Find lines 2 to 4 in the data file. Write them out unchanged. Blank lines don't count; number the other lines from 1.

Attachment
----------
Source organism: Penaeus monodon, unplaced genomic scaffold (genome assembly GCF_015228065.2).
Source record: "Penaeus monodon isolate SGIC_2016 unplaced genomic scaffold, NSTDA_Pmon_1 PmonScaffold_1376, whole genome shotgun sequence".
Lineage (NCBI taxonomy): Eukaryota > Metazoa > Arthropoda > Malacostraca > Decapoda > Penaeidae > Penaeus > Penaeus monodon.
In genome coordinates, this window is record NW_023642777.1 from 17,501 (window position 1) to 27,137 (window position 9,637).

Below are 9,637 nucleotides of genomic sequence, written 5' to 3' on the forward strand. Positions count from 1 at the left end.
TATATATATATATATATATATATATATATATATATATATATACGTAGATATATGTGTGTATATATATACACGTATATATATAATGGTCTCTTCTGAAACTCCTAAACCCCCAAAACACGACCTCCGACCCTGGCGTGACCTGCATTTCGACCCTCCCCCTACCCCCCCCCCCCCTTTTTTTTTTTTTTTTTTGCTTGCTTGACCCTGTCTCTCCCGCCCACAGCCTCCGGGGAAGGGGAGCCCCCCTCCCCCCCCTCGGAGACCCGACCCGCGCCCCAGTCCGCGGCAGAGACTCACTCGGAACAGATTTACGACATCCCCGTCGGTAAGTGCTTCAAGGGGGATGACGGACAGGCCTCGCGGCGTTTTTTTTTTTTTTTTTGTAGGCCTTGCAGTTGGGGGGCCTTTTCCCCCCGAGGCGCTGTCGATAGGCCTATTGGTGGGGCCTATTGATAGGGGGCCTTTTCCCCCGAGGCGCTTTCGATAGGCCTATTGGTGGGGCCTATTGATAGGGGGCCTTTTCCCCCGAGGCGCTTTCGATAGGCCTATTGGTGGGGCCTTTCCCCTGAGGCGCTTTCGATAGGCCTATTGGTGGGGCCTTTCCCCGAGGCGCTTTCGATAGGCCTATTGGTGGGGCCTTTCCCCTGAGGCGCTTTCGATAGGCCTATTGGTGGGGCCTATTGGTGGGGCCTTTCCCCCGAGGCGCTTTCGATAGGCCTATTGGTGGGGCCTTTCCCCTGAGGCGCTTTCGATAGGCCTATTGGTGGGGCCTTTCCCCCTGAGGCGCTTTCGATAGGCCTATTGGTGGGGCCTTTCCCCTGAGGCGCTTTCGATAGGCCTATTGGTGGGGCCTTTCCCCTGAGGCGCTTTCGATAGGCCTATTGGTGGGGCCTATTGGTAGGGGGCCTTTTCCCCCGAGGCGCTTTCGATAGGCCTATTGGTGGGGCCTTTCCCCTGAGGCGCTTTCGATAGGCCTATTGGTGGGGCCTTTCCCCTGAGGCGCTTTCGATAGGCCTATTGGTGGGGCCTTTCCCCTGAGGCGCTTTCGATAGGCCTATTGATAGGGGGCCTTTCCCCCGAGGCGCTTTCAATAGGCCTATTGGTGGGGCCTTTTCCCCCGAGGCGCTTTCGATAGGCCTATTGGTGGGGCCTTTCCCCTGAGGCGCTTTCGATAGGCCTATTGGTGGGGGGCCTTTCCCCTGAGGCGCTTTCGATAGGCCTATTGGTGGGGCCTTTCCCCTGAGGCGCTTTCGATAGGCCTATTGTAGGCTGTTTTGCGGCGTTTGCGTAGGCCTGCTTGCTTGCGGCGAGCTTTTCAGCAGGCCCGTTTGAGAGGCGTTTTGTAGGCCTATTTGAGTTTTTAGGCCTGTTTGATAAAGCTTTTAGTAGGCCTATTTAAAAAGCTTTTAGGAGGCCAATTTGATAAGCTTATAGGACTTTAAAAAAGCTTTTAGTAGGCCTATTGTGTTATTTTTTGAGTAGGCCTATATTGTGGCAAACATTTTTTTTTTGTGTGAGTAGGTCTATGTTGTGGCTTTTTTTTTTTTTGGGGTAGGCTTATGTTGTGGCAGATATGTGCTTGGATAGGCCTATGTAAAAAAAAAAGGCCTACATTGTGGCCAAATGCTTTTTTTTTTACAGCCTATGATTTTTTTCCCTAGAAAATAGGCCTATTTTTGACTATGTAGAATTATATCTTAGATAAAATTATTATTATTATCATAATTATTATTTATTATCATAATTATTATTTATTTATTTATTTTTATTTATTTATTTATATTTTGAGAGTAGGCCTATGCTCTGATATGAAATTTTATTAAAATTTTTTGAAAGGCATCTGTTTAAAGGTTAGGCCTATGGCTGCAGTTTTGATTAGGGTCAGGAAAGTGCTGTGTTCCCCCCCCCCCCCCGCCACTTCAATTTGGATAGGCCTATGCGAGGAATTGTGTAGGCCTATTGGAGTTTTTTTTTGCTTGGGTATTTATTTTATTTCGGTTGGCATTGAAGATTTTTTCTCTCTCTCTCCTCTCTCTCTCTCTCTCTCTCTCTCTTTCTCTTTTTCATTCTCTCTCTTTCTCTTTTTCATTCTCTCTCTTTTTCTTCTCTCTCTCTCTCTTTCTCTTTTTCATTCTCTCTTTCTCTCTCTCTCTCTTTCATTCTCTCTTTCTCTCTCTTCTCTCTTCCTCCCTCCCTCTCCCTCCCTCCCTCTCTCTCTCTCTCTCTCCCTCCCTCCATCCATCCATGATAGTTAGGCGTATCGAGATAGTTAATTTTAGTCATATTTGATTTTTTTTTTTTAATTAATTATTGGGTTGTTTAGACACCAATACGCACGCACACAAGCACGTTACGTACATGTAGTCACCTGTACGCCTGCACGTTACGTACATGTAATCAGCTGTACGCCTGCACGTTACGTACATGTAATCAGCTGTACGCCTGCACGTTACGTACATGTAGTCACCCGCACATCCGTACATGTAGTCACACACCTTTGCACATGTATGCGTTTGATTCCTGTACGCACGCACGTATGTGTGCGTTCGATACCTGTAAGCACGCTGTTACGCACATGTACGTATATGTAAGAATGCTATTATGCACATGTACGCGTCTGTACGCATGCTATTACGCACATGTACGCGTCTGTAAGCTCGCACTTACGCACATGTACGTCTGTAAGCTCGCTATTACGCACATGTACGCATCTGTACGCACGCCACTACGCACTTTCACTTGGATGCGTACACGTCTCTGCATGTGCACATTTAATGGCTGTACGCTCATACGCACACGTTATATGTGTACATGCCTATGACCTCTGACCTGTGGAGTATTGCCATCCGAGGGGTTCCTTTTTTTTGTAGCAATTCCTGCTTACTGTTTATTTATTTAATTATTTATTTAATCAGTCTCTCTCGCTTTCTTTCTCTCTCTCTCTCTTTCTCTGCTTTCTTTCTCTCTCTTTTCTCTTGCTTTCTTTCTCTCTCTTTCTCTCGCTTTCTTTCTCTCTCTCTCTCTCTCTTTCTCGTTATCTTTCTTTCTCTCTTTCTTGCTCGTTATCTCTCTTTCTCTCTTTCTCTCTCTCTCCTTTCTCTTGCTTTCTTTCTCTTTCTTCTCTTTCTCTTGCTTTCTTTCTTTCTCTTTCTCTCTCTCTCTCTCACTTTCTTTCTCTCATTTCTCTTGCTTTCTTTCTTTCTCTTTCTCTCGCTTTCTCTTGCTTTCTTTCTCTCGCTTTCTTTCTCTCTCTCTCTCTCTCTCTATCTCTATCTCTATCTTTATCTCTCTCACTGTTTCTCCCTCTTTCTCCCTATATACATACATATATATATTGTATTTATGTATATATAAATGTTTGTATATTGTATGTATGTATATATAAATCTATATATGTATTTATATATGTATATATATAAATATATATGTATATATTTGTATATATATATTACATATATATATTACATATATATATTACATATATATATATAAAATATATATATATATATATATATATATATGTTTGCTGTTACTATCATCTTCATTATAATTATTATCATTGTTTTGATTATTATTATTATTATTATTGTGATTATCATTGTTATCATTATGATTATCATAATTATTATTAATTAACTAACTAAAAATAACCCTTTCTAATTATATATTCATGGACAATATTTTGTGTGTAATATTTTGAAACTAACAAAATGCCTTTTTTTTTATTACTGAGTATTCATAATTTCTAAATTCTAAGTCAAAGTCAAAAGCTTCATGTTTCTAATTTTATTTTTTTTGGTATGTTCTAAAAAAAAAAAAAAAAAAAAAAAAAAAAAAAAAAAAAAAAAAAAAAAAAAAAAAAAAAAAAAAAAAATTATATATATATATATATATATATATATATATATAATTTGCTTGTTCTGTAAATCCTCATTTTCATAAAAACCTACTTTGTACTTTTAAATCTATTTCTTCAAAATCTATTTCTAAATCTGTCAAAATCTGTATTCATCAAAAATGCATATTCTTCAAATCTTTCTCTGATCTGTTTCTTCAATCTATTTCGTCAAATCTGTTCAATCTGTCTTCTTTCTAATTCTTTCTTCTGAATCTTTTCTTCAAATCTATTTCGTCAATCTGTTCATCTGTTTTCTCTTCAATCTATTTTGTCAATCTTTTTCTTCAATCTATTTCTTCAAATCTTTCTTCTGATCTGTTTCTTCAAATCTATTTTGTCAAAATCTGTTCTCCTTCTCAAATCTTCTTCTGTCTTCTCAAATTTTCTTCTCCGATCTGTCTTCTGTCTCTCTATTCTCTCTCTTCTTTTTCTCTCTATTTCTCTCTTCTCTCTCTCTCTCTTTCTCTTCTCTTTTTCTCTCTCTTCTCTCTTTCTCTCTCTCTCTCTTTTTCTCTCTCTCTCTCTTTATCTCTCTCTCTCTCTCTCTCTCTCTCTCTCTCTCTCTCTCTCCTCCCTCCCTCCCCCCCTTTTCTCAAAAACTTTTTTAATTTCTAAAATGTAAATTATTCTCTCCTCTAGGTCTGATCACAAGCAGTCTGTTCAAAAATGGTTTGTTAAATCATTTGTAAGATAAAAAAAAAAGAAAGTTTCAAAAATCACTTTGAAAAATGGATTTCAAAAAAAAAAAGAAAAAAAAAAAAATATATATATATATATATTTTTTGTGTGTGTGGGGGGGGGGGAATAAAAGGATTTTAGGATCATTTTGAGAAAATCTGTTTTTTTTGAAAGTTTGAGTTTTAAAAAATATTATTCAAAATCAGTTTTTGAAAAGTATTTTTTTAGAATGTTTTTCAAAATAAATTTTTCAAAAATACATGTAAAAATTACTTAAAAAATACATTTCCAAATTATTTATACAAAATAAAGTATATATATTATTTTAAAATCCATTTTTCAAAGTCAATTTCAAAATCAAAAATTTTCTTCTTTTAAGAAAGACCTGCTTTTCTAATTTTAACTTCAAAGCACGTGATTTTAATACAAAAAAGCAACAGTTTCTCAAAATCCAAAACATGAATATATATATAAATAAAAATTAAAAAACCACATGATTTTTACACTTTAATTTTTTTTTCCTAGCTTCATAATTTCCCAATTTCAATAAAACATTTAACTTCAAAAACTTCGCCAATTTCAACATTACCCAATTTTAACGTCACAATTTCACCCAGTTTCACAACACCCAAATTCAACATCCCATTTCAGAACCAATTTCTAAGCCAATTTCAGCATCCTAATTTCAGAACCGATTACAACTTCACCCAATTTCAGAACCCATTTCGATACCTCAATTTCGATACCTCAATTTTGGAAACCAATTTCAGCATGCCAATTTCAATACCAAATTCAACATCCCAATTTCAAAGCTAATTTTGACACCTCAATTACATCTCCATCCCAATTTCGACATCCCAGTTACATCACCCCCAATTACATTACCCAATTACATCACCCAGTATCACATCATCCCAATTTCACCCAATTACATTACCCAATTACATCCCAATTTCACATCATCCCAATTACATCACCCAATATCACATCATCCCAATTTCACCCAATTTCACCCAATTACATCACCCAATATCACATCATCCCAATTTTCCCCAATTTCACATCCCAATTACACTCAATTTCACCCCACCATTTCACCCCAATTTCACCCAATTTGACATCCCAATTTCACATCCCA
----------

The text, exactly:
Source record: "Penaeus monodon isolate SGIC_2016 unplaced genomic scaffold, NSTDA_Pmon_1 PmonScaffold_1376, whole genome shotgun sequence".
Lineage (NCBI taxonomy): Eukaryota > Metazoa > Arthropoda > Malacostraca > Decapoda > Penaeidae > Penaeus > Penaeus monodon.
In genome coordinates, this window is record NW_023642777.1 from 17,501 (window position 1) to 27,137 (window position 9,637).